Christmas in Sweden

My 2015 holiday season was wonderful. I was so glad to be able to spend Thanksgiving in the US again, where I spent lots of time just hanging out, sewing pajama pants, making christmassy crafts and eating. After we got back to France, we had just a week’s rest before heading to Sweden for Christmas. I was excited to see how the Swedes do Christmas. We stayed for about 10 days and split our time between Stockholm and “the north,” as Erik calls it, where it’s rural and snowy, with endless trees and lots of quaint farmhouses.

We didn’t do a ton of sightseeing while in Stockholm, but I was totally ok with that. I hadn’t done one ounce of travel research before arriving, simply because I knew we’d mostly be spending quality time with Erik’s sister, with whom we were staying.  I was also traveling with a Swedish native, so I figured there was really no need to do much cultural research!

One of the first major things we did was visit Skansen. I was expecting a simple park or natural area, but it was more like a mini-version of what Sweden looked like in the past, like a theme park but not cartoonish. They had barns, other types of old wooden buildings, some windmills, a Scandinavian animal zoo (where I discovered that wolverines may look cute, but they’re terrifyingly vicious!) and most importantly, a Christmas market! I absolutely die over holiday markets, they’re just so cheerful. Plus, you can always get some really good snacks, and I’m ALL about the snacks.


They were selling so many adorable things; wreaths, handmade wooden ornaments, candy, hot mulled drinks, pastries… the list goes on. I bought a couple little ornaments – one of a traditional red Christmas horse, and another of a girl gnome to go with a boy gnome we’ve had for a few years now. We named the gnomes Elizabeth and Olof. It’s a funny story actually: I bought Olof the gnome at a Swedish Christmas market in Paris – 4 years ago. It was one of the first real “dates” Erik and I ever went on! Now we have a pair!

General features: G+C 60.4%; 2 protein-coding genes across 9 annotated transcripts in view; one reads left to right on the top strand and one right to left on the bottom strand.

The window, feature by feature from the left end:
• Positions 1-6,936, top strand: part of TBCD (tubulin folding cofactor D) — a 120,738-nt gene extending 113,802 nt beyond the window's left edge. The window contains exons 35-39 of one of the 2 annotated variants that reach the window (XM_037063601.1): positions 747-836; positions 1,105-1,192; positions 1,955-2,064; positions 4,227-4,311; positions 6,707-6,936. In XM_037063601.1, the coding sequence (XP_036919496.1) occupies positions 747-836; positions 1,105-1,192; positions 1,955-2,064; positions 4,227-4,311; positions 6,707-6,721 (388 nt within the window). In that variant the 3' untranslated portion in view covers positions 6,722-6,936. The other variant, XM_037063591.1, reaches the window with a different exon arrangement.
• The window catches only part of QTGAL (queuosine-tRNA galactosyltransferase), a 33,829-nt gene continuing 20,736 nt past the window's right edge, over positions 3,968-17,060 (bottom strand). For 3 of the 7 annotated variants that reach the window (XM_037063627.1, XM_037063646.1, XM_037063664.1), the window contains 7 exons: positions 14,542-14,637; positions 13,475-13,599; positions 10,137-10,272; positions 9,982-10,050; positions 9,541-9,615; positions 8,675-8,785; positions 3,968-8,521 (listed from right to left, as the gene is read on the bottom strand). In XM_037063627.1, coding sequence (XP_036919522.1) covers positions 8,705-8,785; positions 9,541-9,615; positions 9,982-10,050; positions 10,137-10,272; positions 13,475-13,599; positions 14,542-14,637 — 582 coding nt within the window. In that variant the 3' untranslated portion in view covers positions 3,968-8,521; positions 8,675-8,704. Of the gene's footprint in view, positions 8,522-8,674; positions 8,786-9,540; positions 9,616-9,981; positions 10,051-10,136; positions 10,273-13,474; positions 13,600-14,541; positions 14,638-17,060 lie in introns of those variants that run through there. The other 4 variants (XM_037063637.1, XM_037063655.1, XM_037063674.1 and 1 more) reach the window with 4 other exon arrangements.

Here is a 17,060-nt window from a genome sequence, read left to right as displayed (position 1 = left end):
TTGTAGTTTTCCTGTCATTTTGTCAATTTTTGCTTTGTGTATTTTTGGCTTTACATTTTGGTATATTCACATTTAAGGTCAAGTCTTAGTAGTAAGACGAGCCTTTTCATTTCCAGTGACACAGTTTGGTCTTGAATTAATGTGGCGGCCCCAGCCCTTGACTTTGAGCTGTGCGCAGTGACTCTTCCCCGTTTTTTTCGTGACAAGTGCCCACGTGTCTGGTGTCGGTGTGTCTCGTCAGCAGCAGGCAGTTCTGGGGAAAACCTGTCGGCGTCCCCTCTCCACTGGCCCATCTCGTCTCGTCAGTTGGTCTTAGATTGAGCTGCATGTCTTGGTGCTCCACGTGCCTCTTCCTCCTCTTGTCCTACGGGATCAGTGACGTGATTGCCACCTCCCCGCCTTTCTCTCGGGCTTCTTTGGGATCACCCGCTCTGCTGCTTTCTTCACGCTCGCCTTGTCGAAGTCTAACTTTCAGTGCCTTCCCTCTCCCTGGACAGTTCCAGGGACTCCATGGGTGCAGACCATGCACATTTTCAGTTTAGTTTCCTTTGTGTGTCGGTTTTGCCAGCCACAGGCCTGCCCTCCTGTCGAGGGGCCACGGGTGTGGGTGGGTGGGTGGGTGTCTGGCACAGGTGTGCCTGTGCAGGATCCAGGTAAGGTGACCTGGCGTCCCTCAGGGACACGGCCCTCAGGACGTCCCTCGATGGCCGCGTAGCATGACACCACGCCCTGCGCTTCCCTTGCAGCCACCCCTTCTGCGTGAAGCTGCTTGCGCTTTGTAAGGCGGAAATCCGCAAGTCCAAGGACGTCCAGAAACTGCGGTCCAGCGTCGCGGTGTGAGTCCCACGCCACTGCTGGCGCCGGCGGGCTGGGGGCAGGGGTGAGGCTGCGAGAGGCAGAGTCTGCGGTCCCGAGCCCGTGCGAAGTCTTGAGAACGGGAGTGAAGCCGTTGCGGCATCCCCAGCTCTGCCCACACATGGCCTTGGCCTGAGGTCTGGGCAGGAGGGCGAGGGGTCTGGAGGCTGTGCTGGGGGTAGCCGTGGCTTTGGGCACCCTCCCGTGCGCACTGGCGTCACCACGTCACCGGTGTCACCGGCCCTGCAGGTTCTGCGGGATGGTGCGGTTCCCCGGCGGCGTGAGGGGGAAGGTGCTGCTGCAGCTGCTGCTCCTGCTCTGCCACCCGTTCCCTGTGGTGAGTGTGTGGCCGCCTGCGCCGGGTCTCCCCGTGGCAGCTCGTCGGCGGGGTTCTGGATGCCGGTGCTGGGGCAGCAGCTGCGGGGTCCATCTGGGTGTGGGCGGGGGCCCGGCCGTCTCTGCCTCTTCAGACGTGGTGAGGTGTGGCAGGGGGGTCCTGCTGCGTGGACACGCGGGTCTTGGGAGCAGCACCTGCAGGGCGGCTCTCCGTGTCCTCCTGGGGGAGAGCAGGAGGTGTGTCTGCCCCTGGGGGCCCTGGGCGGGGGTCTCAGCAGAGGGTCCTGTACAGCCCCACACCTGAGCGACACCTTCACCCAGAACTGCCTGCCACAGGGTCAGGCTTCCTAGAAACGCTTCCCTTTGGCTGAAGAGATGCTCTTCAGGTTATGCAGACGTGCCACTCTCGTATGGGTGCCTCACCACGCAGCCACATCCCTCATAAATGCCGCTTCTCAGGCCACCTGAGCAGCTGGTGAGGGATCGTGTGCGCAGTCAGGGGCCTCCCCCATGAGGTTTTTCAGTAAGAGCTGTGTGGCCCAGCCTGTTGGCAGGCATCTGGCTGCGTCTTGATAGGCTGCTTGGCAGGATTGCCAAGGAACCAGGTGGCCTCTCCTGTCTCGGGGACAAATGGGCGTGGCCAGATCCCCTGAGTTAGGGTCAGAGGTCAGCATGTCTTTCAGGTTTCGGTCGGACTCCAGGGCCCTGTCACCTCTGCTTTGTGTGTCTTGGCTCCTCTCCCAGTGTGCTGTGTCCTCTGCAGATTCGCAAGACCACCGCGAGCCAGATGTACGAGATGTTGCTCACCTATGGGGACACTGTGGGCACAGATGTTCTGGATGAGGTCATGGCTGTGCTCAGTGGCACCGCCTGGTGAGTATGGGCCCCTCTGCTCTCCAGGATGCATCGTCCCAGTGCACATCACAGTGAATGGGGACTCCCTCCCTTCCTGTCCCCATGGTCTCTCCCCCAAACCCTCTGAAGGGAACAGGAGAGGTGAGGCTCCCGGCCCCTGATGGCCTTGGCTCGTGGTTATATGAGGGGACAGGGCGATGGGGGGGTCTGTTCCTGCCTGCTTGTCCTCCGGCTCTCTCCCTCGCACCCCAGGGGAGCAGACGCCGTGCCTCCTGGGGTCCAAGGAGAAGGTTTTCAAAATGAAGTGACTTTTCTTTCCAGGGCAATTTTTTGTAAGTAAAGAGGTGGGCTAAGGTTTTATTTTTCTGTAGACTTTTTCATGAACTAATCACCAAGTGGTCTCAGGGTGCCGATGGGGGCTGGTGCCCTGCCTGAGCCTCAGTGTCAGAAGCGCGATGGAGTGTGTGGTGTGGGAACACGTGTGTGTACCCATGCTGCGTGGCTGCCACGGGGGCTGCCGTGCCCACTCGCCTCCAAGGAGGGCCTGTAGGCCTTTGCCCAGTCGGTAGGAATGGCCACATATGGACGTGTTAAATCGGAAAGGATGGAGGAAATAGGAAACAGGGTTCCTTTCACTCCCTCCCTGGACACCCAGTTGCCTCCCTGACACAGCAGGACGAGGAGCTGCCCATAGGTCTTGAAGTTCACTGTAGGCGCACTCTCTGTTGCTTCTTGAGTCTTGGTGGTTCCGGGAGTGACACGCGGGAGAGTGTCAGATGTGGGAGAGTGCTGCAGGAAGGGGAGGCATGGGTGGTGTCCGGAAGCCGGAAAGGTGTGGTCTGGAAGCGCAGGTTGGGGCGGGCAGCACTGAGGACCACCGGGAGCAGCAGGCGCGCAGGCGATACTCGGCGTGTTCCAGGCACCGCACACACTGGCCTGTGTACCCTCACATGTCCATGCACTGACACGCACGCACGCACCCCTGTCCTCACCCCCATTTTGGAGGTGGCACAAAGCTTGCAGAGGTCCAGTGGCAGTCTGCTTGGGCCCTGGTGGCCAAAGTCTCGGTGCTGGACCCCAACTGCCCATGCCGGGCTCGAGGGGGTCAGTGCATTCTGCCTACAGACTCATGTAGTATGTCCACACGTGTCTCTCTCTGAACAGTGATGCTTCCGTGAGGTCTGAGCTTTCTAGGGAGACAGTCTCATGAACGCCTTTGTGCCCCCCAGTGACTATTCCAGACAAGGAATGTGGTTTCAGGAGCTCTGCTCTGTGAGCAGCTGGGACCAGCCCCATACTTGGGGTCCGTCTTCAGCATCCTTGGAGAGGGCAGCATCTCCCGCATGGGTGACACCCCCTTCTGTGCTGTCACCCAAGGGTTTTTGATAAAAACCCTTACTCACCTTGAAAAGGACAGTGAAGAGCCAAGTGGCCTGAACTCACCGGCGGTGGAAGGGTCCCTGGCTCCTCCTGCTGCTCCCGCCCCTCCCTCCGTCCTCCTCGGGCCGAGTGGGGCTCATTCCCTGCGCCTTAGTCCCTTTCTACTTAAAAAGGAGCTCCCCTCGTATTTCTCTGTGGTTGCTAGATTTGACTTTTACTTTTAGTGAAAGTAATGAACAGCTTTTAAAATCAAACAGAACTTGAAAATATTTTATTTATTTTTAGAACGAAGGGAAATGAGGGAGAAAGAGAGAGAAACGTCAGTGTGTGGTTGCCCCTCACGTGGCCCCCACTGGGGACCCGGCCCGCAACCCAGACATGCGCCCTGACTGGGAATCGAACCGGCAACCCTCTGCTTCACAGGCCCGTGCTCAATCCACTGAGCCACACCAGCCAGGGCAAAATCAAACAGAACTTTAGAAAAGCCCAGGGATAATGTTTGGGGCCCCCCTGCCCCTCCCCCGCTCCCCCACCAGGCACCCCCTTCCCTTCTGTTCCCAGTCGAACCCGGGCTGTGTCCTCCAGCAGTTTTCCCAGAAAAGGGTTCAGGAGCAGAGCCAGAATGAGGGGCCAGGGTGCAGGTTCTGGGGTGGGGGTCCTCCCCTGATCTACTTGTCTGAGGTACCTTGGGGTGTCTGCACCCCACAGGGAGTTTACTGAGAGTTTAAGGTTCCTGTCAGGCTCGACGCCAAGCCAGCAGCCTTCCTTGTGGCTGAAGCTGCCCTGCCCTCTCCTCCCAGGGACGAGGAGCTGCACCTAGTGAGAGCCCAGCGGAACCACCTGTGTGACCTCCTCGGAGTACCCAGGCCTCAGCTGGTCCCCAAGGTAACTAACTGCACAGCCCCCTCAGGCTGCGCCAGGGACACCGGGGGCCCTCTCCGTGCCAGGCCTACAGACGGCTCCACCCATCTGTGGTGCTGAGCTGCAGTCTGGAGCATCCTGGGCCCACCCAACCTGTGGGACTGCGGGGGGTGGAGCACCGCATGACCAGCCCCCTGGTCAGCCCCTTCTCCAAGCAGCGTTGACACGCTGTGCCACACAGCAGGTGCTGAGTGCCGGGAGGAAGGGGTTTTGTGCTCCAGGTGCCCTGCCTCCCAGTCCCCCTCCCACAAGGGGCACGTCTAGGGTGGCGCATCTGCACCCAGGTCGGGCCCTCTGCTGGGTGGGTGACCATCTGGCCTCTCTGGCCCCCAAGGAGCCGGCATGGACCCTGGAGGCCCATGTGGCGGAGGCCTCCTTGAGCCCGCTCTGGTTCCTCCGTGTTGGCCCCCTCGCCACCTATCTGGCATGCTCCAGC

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When we bought two bottles of mulled wine (called glögg in Swedish), I had assumed that it was real, alcoholic wine. It turns out, Sweden has stricter rules about where you can sell alcohol. Even if a bottle remains sealed and bagged, they aren’t allowed to sell it outdoors at markets. However, despite the fact that it was mulled juice instead of wine, it still tasted like Christmas, which made me happy! We later enjoyed our hot glögg while wrapping christmas presents back at Erik’s sister’s house, which brings me to another point. SWEDES LOVE PRESENTS. I’m not kidding when I say that under the Christmas tree of Erik’s grandmother were about 80 presents. And I thought Americans were materialistic when it came to Christmas! It was a stark contrast to recent years with my immediate family in California – There’s usually only about 6 presents underneath our christmas tree.

Another great thing about Skansen – the old-fashioned clothes the employees wear!
Just look at those floral bonnets they’re wearing!
I guess this is what banks looked like in old Sweden?

On a different day, we explored Old Town Stockholm, known as Gamla Stan to locals. I always love a good old town, in any city. Charming streets, unique architecture and historical monuments sprinkled throughout. I especially loved all the colors: golden yellow, salmon pink, rust orange, and some brick red. If you ask me, that’s a color palette made in heaven. It might be strange to some people, but mere color excites and inspires me! It really paired well with the continually dim daylight of the short winter days.